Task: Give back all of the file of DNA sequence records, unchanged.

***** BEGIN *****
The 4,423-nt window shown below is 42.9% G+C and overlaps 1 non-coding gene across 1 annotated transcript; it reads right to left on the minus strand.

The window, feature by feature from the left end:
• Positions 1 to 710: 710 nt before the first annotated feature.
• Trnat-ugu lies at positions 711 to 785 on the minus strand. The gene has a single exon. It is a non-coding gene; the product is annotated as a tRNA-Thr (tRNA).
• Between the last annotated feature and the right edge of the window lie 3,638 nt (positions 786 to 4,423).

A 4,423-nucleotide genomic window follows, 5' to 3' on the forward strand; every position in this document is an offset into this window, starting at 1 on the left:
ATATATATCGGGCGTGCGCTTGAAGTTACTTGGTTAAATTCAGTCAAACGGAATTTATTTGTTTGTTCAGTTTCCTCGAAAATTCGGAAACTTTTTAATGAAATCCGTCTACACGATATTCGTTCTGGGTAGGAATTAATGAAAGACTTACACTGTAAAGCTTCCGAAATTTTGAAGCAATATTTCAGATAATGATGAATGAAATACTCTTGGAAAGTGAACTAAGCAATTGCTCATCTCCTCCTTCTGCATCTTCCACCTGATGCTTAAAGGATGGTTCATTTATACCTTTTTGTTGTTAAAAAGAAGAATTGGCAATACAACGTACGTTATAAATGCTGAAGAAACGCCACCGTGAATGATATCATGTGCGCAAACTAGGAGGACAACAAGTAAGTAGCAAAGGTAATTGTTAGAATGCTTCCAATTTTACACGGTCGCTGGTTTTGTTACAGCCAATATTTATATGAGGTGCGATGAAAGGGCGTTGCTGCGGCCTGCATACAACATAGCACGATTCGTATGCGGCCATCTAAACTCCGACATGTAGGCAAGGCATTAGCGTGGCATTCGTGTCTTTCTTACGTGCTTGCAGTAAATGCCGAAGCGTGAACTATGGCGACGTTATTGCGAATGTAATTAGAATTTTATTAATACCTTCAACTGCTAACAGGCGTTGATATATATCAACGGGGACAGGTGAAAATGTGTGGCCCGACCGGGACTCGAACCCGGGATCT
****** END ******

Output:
The 4,423-nt window shown below is 42.9% G+C and overlaps 1 non-coding gene across 1 annotated transcript; it reads right to left on the minus strand.

The window, feature by feature from the left end:
• Positions 1 to 710: 710 nt before the first annotated feature.
• Trnat-ugu lies at positions 711 to 785 on the minus strand. The gene has a single exon. It is a non-coding gene; the product is annotated as a tRNA-Thr (tRNA).
• Between the last annotated feature and the right edge of the window lie 3,638 nt (positions 786 to 4,423).

A 4,423-nucleotide genomic window follows, 5' to 3' on the forward strand; every position in this document is an offset into this window, starting at 1 on the left:
ATATATATCGGGCGTGCGCTTGAAGTTACTTGGTTAAATTCAGTCAAACGGAATTTATTTGTTTGTTCAGTTTCCTCGAAAATTCGGAAACTTTTTAATGAAATCCGTCTACACGATATTCGTTCTGGGTAGGAATTAATGAAAGACTTACACTGTAAAGCTTCCGAAATTTTGAAGCAATATTTCAGATAATGATGAATGAAATACTCTTGGAAAGTGAACTAAGCAATTGCTCATCTCCTCCTTCTGCATCTTCCACCTGATGCTTAAAGGATGGTTCATTTATACCTTTTTGTTGTTAAAAAGAAGAATTGGCAATACAACGTACGTTATAAATGCTGAAGAAACGCCACCGTGAATGATATCATGTGCGCAAACTAGGAGGACAACAAGTAAGTAGCAAAGGTAATTGTTAGAATGCTTCCAATTTTACACGGTCGCTGGTTTTGTTACAGCCAATATTTATATGAGGTGCGATGAAAGGGCGTTGCTGCGGCCTGCATACAACATAGCACGATTCGTATGCGGCCATCTAAACTCCGACATGTAGGCAAGGCATTAGCGTGGCATTCGTGTCTTTCTTACGTGCTTGCAGTAAATGCCGAAGCGTGAACTATGGCGACGTTATTGCGAATGTAATTAGAATTTTATTAATACCTTCAACTGCTAACAGGCGTTGATATATATCAACGGGGACAGGTGAAAATGTGTGGCCCGACCGGGACTCGAACCCGGGATCT